What are the upper teeth
Structure and function of the teeth
Adults' teeth consist of 16 teeth each in the upper and lower jaw, making a total of 32 teeth. Four different types of teeth are distinguished based on their function and position in the dentition. At the very front there are four per jaw Incisorsthat hold onto and bite off the food. They have a chisel or shovel-like shape and have a sharp cutting edge. Usually the upper incisors protrude 1–2 mm above the lower incisors and partially cover them. The incisors close on both sides Canines at. The canines are only vaguely reminiscent of the pronounced canines and tusks in the animal kingdom, but they are also particularly robust in humans and more firmly rooted in the jaw than their neighboring teeth. This is followed by two on each side frontMolars (Premolars), which further crush the food, and three Molars (posterior molars, molars) that grind plant-based foods such as fruits or grains. While the front molars in the lower jaw have only one and the molars two roots, the corresponding teeth in the upper jaw sometimes have two, three or more roots.
The rearmost teeth (the third molars) are what are called Wisdom teeth (Eighth), which often only break through in adulthood. They often have to be pulled when there is not enough space on the jaw and they threaten to shift the other teeth. Unfortunately, wisdom teeth in particular often have hook-shaped or overgrown roots, which often make pulling them a bloody and difficult procedure.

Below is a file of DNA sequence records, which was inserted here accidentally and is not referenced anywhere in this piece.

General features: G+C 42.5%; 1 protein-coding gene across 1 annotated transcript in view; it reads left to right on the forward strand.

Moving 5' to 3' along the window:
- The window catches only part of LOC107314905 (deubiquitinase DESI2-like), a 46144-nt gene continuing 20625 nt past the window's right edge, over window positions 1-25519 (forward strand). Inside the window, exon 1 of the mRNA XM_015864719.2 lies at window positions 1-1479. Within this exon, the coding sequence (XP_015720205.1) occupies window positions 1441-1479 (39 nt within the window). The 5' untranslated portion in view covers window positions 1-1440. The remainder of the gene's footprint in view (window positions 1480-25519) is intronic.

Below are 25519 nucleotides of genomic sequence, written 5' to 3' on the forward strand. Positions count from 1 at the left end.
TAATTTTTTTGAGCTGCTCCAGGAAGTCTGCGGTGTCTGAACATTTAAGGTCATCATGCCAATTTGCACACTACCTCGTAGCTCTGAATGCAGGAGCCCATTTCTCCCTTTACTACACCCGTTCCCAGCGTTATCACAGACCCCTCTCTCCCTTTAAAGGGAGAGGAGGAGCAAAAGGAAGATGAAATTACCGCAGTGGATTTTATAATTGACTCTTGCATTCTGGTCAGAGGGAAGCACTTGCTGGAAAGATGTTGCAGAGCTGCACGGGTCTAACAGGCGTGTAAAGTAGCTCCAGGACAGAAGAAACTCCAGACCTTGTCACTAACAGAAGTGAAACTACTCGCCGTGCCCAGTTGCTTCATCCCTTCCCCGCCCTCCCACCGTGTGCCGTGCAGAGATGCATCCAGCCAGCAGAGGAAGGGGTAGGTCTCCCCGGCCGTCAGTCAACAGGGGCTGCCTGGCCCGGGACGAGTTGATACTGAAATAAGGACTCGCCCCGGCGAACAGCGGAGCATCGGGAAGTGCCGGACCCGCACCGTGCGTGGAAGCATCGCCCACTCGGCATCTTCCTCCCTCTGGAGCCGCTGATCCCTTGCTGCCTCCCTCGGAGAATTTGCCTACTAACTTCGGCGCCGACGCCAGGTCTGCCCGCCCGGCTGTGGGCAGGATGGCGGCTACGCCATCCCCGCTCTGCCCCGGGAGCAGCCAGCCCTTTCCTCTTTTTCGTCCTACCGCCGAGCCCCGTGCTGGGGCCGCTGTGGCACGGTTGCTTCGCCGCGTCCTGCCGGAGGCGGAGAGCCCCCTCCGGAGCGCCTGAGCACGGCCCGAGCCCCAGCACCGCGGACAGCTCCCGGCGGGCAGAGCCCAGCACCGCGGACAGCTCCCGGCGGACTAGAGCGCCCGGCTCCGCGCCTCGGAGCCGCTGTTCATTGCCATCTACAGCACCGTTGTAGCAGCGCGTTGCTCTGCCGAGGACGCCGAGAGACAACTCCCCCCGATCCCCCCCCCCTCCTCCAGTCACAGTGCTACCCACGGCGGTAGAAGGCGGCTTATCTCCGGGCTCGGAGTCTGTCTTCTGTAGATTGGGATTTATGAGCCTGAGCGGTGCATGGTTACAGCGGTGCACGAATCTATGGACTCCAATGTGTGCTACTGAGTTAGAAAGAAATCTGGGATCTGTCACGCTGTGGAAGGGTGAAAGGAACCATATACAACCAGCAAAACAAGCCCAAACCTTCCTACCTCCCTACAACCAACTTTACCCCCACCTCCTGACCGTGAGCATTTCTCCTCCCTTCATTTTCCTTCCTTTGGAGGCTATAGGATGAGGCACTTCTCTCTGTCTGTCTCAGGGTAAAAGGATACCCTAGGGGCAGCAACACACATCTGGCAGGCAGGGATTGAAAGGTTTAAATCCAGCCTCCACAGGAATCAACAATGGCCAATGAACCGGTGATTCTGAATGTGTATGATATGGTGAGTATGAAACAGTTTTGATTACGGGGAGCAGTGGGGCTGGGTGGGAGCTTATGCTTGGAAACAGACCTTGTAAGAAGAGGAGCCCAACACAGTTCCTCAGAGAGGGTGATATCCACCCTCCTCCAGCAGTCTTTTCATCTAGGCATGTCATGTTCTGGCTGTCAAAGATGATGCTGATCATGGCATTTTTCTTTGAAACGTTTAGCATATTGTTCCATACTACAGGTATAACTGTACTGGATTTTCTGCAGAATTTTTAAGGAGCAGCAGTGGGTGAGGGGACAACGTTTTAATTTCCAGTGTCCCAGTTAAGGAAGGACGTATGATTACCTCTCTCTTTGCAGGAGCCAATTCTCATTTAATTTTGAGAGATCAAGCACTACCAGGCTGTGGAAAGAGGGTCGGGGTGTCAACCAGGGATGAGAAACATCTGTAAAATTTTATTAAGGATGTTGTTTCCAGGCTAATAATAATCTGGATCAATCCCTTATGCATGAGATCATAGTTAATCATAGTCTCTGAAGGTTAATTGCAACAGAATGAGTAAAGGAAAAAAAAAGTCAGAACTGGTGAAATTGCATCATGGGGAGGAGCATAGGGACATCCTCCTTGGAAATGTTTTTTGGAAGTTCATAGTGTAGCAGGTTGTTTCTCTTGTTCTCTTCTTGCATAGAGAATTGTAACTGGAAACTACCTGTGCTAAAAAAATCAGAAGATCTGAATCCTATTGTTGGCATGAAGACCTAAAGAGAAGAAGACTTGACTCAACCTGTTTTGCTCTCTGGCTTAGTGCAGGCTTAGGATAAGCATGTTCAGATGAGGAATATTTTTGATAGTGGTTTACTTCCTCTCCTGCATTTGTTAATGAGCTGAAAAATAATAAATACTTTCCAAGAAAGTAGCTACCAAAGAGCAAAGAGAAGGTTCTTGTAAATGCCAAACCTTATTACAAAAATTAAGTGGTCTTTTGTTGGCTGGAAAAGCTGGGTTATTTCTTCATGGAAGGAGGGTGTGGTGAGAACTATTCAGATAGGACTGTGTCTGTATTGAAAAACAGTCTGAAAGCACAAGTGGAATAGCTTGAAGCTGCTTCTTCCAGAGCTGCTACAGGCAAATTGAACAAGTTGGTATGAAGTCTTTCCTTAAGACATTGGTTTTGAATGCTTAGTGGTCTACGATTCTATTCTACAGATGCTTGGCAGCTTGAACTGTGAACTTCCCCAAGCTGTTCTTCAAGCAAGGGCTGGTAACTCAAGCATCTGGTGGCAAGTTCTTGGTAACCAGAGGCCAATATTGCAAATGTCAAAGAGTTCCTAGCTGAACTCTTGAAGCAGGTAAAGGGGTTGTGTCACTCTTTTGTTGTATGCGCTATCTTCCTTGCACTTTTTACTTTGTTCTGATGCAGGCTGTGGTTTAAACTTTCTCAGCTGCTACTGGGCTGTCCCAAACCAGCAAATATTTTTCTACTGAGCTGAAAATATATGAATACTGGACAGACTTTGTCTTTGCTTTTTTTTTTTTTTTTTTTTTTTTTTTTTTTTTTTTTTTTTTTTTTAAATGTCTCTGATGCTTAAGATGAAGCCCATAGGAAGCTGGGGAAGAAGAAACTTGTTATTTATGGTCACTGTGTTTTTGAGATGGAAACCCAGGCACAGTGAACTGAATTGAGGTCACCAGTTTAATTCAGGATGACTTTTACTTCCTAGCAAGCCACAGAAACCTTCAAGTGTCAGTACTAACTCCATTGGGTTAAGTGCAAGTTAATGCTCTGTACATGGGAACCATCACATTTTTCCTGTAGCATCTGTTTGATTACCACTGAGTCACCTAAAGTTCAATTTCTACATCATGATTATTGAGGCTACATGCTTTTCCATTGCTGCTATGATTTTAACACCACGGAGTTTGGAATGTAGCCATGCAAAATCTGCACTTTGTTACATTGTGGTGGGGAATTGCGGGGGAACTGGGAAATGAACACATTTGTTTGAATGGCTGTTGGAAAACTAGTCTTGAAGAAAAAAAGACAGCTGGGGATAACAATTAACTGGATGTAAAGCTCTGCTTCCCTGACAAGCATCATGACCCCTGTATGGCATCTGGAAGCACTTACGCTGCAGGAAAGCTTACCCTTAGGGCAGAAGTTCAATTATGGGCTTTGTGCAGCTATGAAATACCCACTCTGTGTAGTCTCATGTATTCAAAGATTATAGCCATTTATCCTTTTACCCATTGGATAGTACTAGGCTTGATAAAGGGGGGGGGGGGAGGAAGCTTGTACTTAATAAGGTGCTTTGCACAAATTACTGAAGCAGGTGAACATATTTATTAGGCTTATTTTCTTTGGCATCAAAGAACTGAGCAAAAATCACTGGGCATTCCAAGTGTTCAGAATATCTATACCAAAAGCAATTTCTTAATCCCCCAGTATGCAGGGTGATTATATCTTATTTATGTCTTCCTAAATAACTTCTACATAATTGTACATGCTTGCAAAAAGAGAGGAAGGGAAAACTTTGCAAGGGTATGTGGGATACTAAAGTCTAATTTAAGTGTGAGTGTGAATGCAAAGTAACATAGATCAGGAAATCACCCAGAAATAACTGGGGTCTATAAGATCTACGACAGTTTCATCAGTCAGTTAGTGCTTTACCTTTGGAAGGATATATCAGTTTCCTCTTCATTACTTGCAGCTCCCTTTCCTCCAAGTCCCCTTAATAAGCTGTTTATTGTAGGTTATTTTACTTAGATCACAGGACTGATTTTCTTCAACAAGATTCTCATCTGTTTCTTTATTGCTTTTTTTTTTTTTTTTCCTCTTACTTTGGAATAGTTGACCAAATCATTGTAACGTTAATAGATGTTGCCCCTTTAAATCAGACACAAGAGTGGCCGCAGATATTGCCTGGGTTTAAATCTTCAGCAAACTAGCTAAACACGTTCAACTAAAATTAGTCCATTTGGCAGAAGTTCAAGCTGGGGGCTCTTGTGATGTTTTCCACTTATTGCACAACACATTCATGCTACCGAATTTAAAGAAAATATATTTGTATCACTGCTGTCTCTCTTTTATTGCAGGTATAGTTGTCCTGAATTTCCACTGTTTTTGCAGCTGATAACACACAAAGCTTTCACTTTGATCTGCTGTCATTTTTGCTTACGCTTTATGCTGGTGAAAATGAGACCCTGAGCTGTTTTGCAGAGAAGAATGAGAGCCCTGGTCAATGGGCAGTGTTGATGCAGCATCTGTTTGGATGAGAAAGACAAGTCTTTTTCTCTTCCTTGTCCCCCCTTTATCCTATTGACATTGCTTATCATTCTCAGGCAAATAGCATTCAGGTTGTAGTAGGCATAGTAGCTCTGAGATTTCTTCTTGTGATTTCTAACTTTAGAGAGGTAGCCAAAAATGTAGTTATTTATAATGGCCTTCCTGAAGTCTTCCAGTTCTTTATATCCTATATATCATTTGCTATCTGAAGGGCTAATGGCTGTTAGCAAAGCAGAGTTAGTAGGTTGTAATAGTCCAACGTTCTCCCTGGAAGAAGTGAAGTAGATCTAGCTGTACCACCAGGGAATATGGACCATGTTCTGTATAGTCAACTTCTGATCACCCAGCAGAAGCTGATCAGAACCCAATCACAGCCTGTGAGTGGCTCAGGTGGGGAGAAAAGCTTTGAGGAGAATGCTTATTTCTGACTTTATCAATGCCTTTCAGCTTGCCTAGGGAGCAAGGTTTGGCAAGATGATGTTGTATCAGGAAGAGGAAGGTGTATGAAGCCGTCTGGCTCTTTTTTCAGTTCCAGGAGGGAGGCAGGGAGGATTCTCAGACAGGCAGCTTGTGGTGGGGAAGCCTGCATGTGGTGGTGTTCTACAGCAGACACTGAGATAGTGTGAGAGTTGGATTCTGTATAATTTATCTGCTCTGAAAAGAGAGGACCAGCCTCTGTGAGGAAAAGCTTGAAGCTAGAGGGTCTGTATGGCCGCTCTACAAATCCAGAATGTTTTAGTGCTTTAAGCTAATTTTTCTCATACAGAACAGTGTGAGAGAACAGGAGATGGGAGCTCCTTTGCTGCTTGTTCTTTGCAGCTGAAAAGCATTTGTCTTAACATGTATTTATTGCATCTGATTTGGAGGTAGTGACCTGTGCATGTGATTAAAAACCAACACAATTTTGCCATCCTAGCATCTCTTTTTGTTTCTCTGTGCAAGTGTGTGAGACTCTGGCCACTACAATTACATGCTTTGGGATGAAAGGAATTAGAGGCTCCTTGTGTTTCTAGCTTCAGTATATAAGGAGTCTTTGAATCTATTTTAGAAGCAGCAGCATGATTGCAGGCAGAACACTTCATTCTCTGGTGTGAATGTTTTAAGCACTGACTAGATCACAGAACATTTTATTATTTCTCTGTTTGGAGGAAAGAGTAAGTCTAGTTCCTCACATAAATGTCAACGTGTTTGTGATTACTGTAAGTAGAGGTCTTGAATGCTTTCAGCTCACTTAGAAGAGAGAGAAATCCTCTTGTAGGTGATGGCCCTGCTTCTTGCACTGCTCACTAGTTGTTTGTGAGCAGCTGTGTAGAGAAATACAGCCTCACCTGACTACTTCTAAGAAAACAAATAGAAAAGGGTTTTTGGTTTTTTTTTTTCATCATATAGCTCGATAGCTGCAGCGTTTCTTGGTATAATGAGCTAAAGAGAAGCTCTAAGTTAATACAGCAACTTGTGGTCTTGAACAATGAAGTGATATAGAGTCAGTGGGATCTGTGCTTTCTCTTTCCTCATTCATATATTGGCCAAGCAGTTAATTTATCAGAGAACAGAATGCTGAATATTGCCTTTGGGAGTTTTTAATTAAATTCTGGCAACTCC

There are large differences in the shape, size, and color of teeth, but these are normal and not cause for concern.
Tooth formula and tooth surfaces
So that dentists, oral surgeons and everyone else involved in dental treatment always know exactly which tooth is meant, each tooth is assigned a unique two-digit number. After Tooth formula (Dentition formula) the upper and lower jaw are divided into two halves and numbered counterclockwise from top right (1) to bottom right (4). In the second place is the number of the tooth counted from the center. For example, the lower left canine tooth is called 33 or the wisdom tooth is referred to as an eighth because it is the eighth tooth of the respective half of the jaw.
The different sides and surfaces of a tooth also have technical names that indicate the exact position of holes or fillings on the tooth. A distinction is made between mesial (front, towards the middle), occlusal (on the chewing surface itself) and distal (back) of the tooth surfaces. In incisors and canines that do not have a chewing surface, the incisal designates the cutting edge. The dentist calls the outside of the teeth (towards the cheek) vestibular, the inside (towards the tongue) lingual, and in the upper jaw also palatal (towards the palate).